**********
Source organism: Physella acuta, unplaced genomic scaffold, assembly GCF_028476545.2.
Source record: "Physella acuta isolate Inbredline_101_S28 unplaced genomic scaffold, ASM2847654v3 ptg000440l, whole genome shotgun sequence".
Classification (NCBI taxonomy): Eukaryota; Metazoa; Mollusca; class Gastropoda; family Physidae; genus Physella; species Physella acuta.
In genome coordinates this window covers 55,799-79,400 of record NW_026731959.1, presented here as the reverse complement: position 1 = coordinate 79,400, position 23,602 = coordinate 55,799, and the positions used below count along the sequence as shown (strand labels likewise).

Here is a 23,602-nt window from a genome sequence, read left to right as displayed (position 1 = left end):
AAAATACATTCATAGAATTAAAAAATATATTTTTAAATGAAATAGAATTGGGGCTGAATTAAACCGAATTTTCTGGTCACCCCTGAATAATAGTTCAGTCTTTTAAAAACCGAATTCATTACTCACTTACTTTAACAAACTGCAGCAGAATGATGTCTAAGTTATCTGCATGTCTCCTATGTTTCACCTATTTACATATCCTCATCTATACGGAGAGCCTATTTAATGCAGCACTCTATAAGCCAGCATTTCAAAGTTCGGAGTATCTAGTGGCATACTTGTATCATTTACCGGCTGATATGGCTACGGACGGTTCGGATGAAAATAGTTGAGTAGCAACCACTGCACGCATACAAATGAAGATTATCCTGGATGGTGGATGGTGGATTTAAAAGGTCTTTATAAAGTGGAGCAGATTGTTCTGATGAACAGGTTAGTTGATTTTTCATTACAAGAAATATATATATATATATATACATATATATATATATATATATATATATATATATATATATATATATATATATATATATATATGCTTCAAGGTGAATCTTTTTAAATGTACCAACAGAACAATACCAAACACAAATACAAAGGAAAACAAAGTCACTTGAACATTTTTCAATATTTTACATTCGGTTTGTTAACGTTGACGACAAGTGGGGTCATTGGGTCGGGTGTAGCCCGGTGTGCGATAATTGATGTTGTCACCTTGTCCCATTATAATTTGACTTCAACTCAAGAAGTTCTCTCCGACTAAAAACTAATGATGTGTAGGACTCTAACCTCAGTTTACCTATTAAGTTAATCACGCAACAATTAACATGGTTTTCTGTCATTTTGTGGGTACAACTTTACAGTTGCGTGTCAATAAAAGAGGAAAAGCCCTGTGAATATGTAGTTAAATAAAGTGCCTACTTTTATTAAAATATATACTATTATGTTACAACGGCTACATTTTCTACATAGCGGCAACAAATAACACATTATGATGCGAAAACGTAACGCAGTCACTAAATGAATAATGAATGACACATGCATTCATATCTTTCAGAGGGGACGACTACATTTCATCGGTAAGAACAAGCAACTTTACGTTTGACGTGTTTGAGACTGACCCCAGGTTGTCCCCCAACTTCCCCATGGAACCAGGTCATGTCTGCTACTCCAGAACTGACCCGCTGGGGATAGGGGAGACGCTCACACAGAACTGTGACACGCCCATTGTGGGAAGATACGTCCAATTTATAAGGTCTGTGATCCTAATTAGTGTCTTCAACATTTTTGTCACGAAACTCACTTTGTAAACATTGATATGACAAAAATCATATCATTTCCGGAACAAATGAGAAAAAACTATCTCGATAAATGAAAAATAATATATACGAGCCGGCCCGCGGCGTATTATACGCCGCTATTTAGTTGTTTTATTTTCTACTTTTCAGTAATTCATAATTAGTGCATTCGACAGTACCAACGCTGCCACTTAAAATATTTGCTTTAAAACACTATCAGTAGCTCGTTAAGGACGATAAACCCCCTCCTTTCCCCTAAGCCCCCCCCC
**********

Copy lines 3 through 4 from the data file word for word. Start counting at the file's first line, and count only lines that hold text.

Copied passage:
Classification (NCBI taxonomy): Eukaryota; Metazoa; Mollusca; class Gastropoda; family Physidae; genus Physella; species Physella acuta.
In genome coordinates this window covers 55,799-79,400 of record NW_026731959.1, presented here as the reverse complement: position 1 = coordinate 79,400, position 23,602 = coordinate 55,799, and the positions used below count along the sequence as shown (strand labels likewise).